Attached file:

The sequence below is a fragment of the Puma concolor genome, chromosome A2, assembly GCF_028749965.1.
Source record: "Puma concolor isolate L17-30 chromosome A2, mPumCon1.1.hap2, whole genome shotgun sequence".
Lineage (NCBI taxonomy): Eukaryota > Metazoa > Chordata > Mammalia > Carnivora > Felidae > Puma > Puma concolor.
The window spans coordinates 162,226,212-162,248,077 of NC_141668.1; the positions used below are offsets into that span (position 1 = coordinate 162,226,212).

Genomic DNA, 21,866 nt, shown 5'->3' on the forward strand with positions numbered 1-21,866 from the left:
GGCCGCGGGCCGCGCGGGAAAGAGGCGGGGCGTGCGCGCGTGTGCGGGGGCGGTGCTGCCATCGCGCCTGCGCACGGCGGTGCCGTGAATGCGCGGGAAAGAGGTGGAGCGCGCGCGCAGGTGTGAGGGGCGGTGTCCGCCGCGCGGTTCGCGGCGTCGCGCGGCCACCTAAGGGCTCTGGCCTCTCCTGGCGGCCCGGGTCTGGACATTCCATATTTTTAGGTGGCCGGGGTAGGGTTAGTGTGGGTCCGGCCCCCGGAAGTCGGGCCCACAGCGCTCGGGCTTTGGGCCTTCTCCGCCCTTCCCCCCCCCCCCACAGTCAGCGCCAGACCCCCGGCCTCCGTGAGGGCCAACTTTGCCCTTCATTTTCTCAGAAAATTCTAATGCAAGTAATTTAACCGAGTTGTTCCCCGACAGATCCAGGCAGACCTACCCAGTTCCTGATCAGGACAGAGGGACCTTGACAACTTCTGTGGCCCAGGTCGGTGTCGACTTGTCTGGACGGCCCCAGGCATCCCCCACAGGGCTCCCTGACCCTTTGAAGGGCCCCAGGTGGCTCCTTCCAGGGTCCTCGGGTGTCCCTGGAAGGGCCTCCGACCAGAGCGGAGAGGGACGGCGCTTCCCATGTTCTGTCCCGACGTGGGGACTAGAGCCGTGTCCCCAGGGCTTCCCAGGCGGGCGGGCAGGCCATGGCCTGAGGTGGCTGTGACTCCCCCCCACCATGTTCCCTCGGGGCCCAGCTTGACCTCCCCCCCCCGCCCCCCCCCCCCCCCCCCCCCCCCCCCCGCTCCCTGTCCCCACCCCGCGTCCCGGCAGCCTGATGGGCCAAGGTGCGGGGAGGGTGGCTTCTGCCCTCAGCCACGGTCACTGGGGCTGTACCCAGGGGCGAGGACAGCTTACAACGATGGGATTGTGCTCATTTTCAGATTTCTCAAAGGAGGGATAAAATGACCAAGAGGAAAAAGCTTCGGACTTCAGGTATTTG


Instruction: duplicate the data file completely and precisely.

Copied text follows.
The sequence below is a fragment of the Puma concolor genome, chromosome A2, assembly GCF_028749965.1.
Source record: "Puma concolor isolate L17-30 chromosome A2, mPumCon1.1.hap2, whole genome shotgun sequence".
Lineage (NCBI taxonomy): Eukaryota > Metazoa > Chordata > Mammalia > Carnivora > Felidae > Puma > Puma concolor.
The window spans coordinates 162,226,212-162,248,077 of NC_141668.1; the positions used below are offsets into that span (position 1 = coordinate 162,226,212).

Genomic DNA, 21,866 nt, shown 5'->3' on the forward strand with positions numbered 1-21,866 from the left:
GGCCGCGGGCCGCGCGGGAAAGAGGCGGGGCGTGCGCGCGTGTGCGGGGGCGGTGCTGCCATCGCGCCTGCGCACGGCGGTGCCGTGAATGCGCGGGAAAGAGGTGGAGCGCGCGCGCAGGTGTGAGGGGCGGTGTCCGCCGCGCGGTTCGCGGCGTCGCGCGGCCACCTAAGGGCTCTGGCCTCTCCTGGCGGCCCGGGTCTGGACATTCCATATTTTTAGGTGGCCGGGGTAGGGTTAGTGTGGGTCCGGCCCCCGGAAGTCGGGCCCACAGCGCTCGGGCTTTGGGCCTTCTCCGCCCTTCCCCCCCCCCCCACAGTCAGCGCCAGACCCCCGGCCTCCGTGAGGGCCAACTTTGCCCTTCATTTTCTCAGAAAATTCTAATGCAAGTAATTTAACCGAGTTGTTCCCCGACAGATCCAGGCAGACCTACCCAGTTCCTGATCAGGACAGAGGGACCTTGACAACTTCTGTGGCCCAGGTCGGTGTCGACTTGTCTGGACGGCCCCAGGCATCCCCCACAGGGCTCCCTGACCCTTTGAAGGGCCCCAGGTGGCTCCTTCCAGGGTCCTCGGGTGTCCCTGGAAGGGCCTCCGACCAGAGCGGAGAGGGACGGCGCTTCCCATGTTCTGTCCCGACGTGGGGACTAGAGCCGTGTCCCCAGGGCTTCCCAGGCGGGCGGGCAGGCCATGGCCTGAGGTGGCTGTGACTCCCCCCCACCATGTTCCCTCGGGGCCCAGCTTGACCTCCCCCCCCCGCCCCCCCCCCCCCCCCCCCCCCCCCCCCGCTCCCTGTCCCCACCCCGCGTCCCGGCAGCCTGATGGGCCAAGGTGCGGGGAGGGTGGCTTCTGCCCTCAGCCACGGTCACTGGGGCTGTACCCAGGGGCGAGGACAGCTTACAACGATGGGATTGTGCTCATTTTCAGATTTCTCAAAGGAGGGATAAAATGACCAAGAGGAAAAAGCTTCGGACTTCAGGTATTTG